System Failure

The turning it off and back on-again approach hardly lends itself to moving traffic. Rather than simply cut out, self-driving cars must oversee a managed transfer of control back to the occupant. If that proves difficult it should instead reach a ‘safe harbour’ away from onrushing cars.

 

5 Starting Automation: A clear ‘offer and confirm’ process is required to engage ADS only within the ODD

Point five basically stipulates that automation must be optional. Before every journey those travelling in the vehicle will be asked whether they wish to drive or be driven.

 

6 Secondary Tasks: Users must not be able to undertake secondary tasks where a transient handover is feasible

This ruling will restrict what actions can and cannot be carried out in a moving car with no designated driver. In short, it states those along for the ride must be on guard should a quick transfer of power prove necessary.

 

7 Ending Automation: Separate requirements for planned, transient, system failure and driver-initiated handovers are being developed. If the human operator fails to retake control the vehicle must find ‘safe harbour’

In-keeping with point four this states the importance of being able to resume control easily.

 

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8 Emergency Intervention: Collision avoidance technology must be installed and activated for protection in critical situations. Autonomous emergency breaking will default on

The ability to avoid collisions is essential if self-autonomous vehicles are to earn the trust of motorists and insurers alike. While AEBs are already commonplace, insurers want this to be one of a suite of preventative tools.

 

 9 Cyber Security: ADS must be able to detect and minimise consequences of cyber intrusions and data security breaches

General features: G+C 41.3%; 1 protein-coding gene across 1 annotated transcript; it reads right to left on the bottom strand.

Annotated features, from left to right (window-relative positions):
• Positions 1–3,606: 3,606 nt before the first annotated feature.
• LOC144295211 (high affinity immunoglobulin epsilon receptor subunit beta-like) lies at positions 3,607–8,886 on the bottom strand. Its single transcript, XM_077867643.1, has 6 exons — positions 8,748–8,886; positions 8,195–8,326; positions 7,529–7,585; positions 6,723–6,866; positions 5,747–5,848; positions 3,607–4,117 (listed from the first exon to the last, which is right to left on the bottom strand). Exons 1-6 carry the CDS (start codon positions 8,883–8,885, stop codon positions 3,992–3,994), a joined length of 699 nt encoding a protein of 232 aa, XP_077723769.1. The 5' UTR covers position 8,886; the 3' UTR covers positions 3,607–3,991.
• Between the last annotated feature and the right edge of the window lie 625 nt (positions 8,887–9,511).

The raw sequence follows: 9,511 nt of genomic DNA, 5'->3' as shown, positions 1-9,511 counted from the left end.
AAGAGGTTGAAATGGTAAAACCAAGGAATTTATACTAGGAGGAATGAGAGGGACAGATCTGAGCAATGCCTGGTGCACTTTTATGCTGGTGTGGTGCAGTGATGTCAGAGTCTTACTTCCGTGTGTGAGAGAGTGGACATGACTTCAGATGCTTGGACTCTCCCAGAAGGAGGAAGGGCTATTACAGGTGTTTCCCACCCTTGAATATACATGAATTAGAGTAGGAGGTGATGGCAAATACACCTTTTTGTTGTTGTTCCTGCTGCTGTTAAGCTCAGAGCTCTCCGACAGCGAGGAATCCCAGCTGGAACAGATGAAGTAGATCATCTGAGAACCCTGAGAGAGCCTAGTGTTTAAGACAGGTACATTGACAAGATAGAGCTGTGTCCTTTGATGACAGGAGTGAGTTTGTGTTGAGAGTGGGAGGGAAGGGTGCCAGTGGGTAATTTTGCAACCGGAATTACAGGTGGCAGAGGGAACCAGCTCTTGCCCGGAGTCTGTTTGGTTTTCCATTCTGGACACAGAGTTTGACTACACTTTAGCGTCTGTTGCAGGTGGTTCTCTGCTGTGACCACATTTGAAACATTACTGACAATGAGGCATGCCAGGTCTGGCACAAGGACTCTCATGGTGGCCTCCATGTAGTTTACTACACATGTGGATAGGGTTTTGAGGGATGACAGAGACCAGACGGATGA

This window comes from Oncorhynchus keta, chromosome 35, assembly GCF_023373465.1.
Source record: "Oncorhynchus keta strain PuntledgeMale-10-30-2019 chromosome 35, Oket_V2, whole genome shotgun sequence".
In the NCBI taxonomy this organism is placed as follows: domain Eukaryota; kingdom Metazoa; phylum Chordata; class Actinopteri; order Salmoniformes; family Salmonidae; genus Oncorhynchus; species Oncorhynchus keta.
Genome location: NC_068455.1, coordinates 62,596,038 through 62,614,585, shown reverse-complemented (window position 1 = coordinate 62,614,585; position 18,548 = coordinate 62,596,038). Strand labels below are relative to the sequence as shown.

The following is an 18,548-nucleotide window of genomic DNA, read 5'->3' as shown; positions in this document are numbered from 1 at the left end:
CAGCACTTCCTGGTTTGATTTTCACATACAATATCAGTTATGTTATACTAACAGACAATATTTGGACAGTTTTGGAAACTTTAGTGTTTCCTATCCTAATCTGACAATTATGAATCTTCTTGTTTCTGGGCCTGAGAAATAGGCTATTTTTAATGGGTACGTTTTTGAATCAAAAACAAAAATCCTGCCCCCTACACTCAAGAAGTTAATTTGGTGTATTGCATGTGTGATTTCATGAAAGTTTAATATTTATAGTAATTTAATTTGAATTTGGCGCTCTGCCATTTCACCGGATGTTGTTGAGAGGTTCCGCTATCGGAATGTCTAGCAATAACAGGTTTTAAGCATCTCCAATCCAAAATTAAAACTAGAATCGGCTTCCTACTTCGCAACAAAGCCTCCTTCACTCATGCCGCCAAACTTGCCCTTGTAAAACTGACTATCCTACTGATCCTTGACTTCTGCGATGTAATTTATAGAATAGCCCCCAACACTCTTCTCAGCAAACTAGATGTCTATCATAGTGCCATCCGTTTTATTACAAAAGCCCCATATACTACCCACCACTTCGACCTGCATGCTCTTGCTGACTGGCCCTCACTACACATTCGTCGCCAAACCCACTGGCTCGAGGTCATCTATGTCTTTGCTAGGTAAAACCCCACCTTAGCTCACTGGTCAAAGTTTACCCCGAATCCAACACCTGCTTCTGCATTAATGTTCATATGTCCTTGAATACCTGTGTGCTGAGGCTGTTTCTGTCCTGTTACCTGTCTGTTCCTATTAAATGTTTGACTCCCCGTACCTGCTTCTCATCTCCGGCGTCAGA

Given 93% of road accidents are a result of human error it’s understandable that great focus has been placed on added security. This should not come at the expense of cyber security, however.

The ABI suggest the threat of data theft and malicious attacks is real and fears persist that hackers will tap into connected devices and spread viruses, or worse still remotely access a vehicle’s controls.

Preventing cyber intrusions and data security breaches is therefore a top priority and manufacturers will be asked to prove they have deterrents in place. Expect greater emphasis to be placed on this than locks and immobilisers even.

Director of General Policy at AIB James Dalton stressed the importance of keeping hackers at bay:

“In our increasingly connected world, cyber security is a crucial issue for everything from televisions to fitness trackers. Our cars are no different.

If people are to put their trust in a vehicle to get them safely from A to B, building in appropriate cyber security is essential and should be a compulsory requirement before any car is allowed to effectively drive itself.”

 

10 Accident Data: Data must be made available to insurers and manufacturers through a neutral server, should a collision occur to establish whether the vehicle was in automated driving mode

Ever since the idea of self-driving cars was first mooted the question of accountability in the wake of an accident has lingered. The recording of accident data will clear up any uncertainty and provide peace of mind.

 

Simply put, all ten of the aforementioned regulations will need to be met before a car is allowed to operate in a fully autonomous mode. And with further consultation ongoing, do not be surprised if this number is added to.

The very fact insurers have moved to put such guidelines in place prove the future is almost upon us. When it does arrive we need to be prepared.